This is a question asked in review of Chapter 4: Prices and Consumption in the Man, State, and Economy with Power and Market study guide written by Robert Murphy.
I started this topic to ask the question and see if my response was right and also to inquire to see if anyone knew of any place in which to find an answer key for this book. I find it odd that being written in 2006 there is not yet any sort of material in which I can judge my answers, but then again that may be the point - to encourage thought. In any event here is my answer and please let me know if you have come up with one.
Mises's theory of money regression applies to fiat money in the sense that it has obtained it's valuation from individuals from prior exchanges on basis of it's commodity value. It's purchasing power is thus build regressively over time and can be traced back to it's original contractual value backed by, let's say, the gold standard. The dangers in this is that in the event of a collapse of a fiat currency valuations must be reestablished and it may bring civilization back to a much more primitive state (gold being unowned now by the majority of people, as it has been prevented as legal tender, it would not be able to be on the side of many transactions thus would not quickly reestablish itself, possibly never, as the new 'money' commodity of use and this would have to be decided upon by the acting individuals and their activities in exchange).
I hope that wasn't too hard to follow and I myself am a bit confused as I'm trying to teach myself all of this stuff with no prior economic schooling and only a GED. Thanks for your help and encouragement!
Welcome to Mises! If you'd like any one on one help with your studies in Human Action, feel free to pop me a PM. Also, what you have said is not hard to follow at all, it is quite straight forward.
You seem to understand exactly how regression applies. However, just to trace it out precisely for you:
Where I do take issue is with your description of the dangers of a fiat currency. The number of times that an economy has utterly "collapsed" as such in the absence of changes in the real money supply can be counted on ones fingers. This is not the true danger because it is so rare and unlikely. Why would a collapse simply happen for no reason? The real problem is that a fiat currency is extremely manipulatable, and so it becomes increasingly possible to change the money supply which, as you will read further on within Mises' work , can be extremely dangerous.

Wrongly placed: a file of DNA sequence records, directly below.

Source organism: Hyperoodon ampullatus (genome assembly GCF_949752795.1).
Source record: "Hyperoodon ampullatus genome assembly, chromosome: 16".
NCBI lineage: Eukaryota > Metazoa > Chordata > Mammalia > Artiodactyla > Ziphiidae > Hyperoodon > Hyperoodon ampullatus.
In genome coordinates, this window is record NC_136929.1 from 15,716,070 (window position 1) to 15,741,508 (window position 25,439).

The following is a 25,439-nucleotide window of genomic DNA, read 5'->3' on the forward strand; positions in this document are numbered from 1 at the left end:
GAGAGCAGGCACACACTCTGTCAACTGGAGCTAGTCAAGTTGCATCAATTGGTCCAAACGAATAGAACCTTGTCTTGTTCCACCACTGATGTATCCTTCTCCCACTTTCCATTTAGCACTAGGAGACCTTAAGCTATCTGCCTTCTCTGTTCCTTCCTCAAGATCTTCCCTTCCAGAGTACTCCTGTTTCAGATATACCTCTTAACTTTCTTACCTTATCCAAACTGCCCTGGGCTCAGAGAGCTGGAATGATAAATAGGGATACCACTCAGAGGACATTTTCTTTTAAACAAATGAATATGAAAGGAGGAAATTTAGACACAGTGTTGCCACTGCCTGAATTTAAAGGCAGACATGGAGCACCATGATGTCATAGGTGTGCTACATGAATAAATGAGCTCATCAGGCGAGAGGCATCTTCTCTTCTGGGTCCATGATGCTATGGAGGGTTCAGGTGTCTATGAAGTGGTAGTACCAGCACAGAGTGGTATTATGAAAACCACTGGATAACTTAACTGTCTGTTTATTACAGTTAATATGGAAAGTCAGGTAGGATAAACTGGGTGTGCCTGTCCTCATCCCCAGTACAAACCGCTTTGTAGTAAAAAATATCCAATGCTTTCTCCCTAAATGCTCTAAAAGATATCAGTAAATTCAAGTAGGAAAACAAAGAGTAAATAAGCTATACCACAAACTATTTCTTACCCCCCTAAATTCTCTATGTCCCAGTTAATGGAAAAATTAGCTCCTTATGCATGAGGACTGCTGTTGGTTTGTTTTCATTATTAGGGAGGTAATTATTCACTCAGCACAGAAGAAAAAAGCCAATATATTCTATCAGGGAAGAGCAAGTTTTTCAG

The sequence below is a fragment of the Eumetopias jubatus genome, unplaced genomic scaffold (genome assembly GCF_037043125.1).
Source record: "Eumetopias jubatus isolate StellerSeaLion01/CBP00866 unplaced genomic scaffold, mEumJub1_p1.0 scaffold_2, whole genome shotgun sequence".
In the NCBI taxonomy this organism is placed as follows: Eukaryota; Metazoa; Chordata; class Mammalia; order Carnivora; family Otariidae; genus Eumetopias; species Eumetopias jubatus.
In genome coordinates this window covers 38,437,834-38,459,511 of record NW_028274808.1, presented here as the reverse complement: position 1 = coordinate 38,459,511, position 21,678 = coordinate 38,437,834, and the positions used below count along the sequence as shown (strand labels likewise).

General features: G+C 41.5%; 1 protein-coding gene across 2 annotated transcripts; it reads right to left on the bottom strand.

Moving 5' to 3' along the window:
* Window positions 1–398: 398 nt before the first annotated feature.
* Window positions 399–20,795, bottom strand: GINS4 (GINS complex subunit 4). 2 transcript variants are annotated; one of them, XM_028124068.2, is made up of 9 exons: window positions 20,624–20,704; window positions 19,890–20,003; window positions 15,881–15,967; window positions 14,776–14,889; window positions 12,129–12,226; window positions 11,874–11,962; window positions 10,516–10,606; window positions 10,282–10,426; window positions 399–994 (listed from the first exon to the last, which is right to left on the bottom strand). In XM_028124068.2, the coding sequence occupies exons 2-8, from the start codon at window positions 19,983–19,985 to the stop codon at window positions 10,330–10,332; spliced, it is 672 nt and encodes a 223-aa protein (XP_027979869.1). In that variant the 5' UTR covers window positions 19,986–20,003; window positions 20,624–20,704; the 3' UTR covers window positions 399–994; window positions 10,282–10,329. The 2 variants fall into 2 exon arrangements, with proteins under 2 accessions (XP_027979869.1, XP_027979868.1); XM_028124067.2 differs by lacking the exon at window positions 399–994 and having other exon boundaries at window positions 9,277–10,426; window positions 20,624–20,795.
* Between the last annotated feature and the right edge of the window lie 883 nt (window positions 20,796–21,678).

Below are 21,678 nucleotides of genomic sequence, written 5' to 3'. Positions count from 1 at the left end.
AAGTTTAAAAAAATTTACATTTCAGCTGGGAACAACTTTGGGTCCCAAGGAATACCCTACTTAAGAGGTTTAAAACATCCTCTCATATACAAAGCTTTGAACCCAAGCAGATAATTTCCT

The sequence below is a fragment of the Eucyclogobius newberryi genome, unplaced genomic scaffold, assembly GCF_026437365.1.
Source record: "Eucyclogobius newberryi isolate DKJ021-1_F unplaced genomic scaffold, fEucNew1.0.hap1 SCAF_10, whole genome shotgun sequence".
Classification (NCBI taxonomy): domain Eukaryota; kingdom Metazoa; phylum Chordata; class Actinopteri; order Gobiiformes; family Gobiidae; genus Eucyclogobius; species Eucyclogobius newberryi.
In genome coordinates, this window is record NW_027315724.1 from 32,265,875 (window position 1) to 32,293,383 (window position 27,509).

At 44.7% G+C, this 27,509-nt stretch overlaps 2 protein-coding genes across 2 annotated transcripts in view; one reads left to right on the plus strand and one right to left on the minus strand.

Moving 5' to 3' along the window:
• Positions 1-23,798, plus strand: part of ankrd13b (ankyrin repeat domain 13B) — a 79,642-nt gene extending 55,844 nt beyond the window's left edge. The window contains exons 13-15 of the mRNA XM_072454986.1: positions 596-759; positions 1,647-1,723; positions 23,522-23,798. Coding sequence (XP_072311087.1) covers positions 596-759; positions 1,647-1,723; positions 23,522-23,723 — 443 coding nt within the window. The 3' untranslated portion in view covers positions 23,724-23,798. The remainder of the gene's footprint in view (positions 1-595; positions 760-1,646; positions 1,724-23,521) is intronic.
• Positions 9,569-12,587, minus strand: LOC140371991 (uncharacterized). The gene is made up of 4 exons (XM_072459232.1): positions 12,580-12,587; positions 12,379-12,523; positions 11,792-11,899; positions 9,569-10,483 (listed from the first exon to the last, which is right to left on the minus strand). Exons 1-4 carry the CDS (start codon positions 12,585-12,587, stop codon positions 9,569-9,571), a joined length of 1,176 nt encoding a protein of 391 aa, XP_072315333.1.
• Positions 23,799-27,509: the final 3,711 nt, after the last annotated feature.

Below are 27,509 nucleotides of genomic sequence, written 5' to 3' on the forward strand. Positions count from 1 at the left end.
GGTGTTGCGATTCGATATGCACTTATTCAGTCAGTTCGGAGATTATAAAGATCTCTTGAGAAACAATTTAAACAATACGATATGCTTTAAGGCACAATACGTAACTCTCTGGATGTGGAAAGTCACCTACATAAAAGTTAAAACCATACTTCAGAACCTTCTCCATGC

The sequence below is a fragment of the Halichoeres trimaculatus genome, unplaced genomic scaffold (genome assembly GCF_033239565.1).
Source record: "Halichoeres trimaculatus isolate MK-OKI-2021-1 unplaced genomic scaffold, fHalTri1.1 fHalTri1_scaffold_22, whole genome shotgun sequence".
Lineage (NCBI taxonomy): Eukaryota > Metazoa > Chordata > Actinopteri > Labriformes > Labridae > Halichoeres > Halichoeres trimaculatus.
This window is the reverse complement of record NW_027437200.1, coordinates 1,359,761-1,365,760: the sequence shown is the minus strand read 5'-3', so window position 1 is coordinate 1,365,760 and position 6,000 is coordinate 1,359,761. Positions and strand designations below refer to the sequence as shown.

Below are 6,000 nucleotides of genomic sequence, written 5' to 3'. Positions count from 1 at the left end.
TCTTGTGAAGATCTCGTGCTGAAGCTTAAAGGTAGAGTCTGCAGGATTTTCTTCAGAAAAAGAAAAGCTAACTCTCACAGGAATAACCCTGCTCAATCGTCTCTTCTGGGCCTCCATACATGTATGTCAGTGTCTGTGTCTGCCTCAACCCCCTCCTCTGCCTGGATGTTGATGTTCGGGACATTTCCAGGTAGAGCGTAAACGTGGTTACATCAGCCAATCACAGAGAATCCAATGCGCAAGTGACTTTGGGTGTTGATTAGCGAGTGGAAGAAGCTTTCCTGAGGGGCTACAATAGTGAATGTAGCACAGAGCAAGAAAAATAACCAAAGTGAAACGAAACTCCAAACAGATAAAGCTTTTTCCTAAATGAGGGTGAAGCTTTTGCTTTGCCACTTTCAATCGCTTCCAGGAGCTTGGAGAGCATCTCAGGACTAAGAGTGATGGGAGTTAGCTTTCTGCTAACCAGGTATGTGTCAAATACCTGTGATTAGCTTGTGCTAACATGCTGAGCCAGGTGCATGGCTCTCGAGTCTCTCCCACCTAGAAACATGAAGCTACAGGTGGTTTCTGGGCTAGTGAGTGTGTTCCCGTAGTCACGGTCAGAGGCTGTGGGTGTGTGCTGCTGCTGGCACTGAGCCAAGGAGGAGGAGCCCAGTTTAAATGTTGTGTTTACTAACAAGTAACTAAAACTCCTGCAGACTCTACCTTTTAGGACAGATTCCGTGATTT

Where I think you might be being tripped up is in Mises' scenario of all money prices being suddenly erased from an economy. With a fiat standard there would be no way to reestablish these money prices, unless you're going to base it off of the artistic value of dollar bills....
At any rate, this is simply an analogy, not something that is in any way likely to happen in real life.
Hope that helped
What I meant by on the basis of it's commodity value was the previous valuations by individuals in exchange traced back to time of barter of the commodity in question. That could make a world of difference.
I think you have it right.
I'm not sure why you added the part about the danger of it. I am also not sure why a collapse of the fiat currency will bring civilization to a more primitive state.
Keep up the good work.
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It's easy to refute an argument if you first misrepresent it. William Keizer
Thank you for taking the time out to answer that and when I get to Human Action I will most certainly take you up on that offer. Thanks also to Smiling Dave who replied above.
As for the collapse line of though I'm comforted in your reply, honestly just think I let myself get a little carried away on the train of thought I was having. You seem to have summed it up and again thank you for clarifying the latter part of my answer concerning the collapse effect.
Ooooh sorry I thought you were reading HA. I'd be happy to help out with MES too, although I am not as familiar with the book as I am with human action, having read through the MES only once and then revisiting sections.